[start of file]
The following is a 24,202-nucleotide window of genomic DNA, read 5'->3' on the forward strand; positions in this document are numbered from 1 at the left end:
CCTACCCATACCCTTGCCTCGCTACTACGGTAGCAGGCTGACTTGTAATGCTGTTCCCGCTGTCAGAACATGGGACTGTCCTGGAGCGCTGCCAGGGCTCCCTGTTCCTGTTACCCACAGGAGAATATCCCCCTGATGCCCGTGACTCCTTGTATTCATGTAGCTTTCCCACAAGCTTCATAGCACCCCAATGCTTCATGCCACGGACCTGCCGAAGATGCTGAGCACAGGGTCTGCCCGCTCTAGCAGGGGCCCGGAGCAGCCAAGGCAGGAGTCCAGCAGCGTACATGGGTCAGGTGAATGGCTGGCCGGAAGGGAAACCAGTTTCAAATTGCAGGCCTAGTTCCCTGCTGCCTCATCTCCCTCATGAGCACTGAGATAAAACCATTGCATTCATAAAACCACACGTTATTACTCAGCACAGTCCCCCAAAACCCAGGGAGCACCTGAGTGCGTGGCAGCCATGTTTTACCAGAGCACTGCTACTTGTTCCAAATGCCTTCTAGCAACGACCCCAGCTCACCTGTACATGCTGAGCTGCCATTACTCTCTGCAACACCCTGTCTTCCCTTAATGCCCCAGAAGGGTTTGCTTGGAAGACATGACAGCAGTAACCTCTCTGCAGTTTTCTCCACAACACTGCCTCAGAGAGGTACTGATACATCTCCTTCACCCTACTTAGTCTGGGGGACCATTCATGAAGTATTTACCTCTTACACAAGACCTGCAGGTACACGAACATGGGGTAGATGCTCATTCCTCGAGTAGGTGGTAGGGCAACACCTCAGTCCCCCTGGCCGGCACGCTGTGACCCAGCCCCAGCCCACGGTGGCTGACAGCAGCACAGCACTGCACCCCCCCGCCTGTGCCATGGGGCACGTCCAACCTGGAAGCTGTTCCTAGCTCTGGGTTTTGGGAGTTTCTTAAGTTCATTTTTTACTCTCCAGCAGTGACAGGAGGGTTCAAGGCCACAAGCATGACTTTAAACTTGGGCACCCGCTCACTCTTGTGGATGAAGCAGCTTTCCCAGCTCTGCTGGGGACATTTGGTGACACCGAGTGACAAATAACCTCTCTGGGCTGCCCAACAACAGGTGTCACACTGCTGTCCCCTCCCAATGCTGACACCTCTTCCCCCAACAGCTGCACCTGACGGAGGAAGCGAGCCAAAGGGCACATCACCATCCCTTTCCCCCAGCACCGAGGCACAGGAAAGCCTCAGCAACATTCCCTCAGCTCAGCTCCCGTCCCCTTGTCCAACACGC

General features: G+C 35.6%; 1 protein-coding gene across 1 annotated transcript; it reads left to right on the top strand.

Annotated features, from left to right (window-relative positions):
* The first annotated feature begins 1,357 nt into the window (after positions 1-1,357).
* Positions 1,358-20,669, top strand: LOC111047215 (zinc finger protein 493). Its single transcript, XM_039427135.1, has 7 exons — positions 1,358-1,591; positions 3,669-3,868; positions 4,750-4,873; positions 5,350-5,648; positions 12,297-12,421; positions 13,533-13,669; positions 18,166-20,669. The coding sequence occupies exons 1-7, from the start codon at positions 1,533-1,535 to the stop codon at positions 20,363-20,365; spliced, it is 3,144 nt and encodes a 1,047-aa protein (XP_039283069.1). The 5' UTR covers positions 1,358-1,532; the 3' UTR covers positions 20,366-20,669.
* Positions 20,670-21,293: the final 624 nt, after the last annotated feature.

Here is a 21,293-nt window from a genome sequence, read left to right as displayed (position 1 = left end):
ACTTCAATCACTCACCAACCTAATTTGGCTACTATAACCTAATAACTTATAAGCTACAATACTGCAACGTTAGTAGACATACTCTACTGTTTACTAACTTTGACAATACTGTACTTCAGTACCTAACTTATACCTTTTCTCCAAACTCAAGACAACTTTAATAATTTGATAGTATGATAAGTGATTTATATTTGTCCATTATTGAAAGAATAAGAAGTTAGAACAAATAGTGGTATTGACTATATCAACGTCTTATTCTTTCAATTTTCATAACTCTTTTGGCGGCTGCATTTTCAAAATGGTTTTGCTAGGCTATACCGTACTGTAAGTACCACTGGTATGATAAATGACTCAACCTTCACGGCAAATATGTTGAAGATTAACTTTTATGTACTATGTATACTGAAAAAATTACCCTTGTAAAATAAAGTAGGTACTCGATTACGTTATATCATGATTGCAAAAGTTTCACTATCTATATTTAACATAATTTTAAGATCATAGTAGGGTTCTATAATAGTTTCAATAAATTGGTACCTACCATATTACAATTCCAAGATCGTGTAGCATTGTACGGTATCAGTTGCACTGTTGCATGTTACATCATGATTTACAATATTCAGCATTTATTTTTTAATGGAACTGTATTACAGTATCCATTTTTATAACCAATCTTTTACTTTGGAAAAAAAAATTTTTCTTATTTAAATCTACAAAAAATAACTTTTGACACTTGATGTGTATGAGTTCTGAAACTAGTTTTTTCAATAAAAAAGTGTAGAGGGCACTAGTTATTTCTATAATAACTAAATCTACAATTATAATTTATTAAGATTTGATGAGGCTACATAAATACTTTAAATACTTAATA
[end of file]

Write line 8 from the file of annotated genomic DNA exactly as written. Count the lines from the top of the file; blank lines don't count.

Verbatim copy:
Here is a 21,293-nt window from a genome sequence, read left to right as displayed (position 1 = left end):